On the trek down to Rothenburg, we decided to check out the Autobahn with our new found freedom. As we headed west, we were cruising along quite nicely. We were doing about 90 and cars were zipping past us. It's truly a treat for any driver. As fast as we were zipping along is as fast as we came to a halt. No where else but Germany did we experience the madness of the "come to a dead stop" traffic jam. What's the point of being able to drive 90MPH, if at some point you have to drive 2 MPH for 2 miles? The average really gets you. We were stuck in a traffic jam that delayed us for almost 2 hours. It took everything we had to be in zen and vacationlike.
|My Navigation Tools|
We pulled up in front of the Romantik Hotel Markusturm. It's the number one hotel in Rothenburg on Trip Advisor for a reason. Instantly, someone was there to help lug all of our bags into the lobby and whisk our car away to private parking. What a joy, as parking is truly at premium inside this walled city. Of course, now we had to endure the obvious stares that come when you unload 4 hockey bags and 4 other bags and backpacks into the relatively small lobby. Yes, we are just staying for the night, we explain, but we've been here for 3 weeks. Yes, we are hording Texas Americans that can't travel without our "stuff". It makes us happy, doesn't hurt anyone else, so leave us be!
The Berger family has been running this hotel for years and let me tell you they couldn't have been nicer. They helped us get our bags up to our third floor room. Once we opened the door to our room we were gobsmacked. It was huge and beautiful! It had a balcony, a large sitting area, 2 huge wardrobes and a bathroom that blew away the Four Seasons and the Ritz back home. All this for $200 a night. For the location, size of the room, large even in US scale and the service, it's quite a steal.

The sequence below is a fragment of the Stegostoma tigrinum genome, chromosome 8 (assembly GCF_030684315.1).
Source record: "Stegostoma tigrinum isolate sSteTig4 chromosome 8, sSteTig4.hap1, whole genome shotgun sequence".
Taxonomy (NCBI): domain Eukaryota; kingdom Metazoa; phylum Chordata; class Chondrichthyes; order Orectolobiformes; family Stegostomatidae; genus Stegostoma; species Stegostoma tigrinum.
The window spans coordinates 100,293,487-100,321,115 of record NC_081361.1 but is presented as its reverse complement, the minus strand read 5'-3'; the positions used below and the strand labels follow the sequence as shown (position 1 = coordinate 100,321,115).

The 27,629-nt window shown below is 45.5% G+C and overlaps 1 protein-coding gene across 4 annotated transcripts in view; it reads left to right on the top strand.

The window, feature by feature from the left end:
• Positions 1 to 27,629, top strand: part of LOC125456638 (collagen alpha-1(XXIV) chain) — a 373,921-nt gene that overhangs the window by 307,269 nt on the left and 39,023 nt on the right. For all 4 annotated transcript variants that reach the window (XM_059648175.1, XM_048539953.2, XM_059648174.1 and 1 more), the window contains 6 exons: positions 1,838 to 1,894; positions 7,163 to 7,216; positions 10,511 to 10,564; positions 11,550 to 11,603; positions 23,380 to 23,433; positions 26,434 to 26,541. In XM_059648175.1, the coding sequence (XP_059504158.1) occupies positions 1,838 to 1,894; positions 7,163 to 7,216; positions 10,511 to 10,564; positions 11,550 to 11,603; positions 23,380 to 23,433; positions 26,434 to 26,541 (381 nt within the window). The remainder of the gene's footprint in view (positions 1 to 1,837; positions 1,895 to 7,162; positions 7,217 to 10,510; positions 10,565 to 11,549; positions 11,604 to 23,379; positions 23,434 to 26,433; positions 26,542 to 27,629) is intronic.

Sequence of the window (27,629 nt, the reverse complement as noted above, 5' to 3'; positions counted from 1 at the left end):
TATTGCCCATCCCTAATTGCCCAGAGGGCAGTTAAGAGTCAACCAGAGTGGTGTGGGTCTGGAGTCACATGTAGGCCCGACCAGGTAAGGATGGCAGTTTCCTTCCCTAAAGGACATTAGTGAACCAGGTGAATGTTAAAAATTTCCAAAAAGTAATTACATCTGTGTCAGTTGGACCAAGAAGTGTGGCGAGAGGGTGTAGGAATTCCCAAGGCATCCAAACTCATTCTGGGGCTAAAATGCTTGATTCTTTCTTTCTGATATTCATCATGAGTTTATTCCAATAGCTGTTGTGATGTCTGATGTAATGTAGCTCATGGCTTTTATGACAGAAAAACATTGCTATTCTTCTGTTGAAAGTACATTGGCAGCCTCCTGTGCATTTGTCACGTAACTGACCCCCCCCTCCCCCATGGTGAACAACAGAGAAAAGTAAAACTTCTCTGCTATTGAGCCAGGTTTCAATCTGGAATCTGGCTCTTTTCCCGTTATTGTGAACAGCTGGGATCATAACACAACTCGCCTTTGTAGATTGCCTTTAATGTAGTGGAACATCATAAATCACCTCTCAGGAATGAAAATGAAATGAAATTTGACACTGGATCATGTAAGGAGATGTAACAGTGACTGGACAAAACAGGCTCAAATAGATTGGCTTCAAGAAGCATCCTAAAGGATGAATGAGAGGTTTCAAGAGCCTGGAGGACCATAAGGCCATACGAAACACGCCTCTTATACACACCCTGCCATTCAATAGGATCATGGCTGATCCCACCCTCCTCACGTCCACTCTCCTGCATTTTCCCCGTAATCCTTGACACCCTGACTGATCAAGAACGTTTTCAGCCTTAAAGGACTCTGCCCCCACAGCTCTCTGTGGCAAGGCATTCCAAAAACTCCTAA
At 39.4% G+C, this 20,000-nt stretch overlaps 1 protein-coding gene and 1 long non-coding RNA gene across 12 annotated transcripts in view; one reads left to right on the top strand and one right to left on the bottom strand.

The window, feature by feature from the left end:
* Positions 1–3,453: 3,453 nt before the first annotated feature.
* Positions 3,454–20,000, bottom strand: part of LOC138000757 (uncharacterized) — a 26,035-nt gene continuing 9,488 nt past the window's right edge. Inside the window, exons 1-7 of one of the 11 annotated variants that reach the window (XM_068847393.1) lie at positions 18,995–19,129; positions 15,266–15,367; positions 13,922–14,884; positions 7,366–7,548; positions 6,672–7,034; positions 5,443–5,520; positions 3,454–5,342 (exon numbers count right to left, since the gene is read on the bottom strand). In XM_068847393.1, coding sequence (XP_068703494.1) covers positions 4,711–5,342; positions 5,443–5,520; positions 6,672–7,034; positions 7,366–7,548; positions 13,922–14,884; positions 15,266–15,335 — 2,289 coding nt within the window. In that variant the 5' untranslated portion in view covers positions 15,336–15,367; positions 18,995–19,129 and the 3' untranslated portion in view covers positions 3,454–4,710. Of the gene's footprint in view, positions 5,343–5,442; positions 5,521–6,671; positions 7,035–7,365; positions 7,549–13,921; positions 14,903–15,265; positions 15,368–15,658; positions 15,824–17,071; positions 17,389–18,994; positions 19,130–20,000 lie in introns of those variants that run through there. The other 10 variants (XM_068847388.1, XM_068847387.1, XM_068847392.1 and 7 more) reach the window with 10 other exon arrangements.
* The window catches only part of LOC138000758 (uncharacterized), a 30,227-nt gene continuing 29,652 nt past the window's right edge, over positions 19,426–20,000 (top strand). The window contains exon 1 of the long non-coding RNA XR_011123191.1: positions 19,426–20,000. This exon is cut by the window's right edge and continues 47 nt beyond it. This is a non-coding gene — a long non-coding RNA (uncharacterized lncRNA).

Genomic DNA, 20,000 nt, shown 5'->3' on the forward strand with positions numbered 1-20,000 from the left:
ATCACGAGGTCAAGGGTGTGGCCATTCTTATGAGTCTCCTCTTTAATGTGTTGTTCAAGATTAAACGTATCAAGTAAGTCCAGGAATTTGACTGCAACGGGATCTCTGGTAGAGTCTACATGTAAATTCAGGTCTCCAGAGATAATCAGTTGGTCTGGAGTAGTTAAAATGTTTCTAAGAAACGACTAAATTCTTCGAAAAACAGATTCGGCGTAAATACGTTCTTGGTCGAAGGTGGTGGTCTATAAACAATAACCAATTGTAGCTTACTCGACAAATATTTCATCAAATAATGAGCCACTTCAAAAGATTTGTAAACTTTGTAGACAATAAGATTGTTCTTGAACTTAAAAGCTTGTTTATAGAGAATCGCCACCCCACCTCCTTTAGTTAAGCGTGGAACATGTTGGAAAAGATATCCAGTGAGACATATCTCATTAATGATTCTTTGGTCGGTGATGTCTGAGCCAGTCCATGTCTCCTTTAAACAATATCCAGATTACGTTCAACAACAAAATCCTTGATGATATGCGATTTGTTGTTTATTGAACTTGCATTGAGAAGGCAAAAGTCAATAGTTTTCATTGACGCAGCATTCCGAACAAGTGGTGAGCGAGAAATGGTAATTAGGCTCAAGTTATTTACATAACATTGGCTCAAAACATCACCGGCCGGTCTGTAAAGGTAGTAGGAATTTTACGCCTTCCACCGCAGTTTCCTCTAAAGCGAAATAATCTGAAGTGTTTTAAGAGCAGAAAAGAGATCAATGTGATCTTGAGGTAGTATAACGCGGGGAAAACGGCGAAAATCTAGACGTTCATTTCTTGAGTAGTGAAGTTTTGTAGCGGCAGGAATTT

After spending the last 3 weeks in our "tiny" camper, we danced around the hotel room with abandon. It was the most beautiful sight we had seen in weeks. Of course there is no air conditioning, as it's hardly needed in this part of the world and of course was needed today. The Berger's had already planned for that and had a stand fan in the room, circulating when we arrived. It was actually quite pleasant. We unpacked and reveled in our space for about an hour. Then it was time to take to the streets and experience the quaintness of this beautiful city.
If you ever go to Rothenburg, I can't recommend this hotel highly enough.
|Our Beautiful Room|
|Frederick on the Balcony|
What a historical and beautiful city. Everything you'd want in a weekend get away. Founded in 1170 Rothenburg grew over 400 years to a town of 600, a free imperial city. It was wealthy due to textiles and it's location at the crossroads of east/west and north/south trade routes.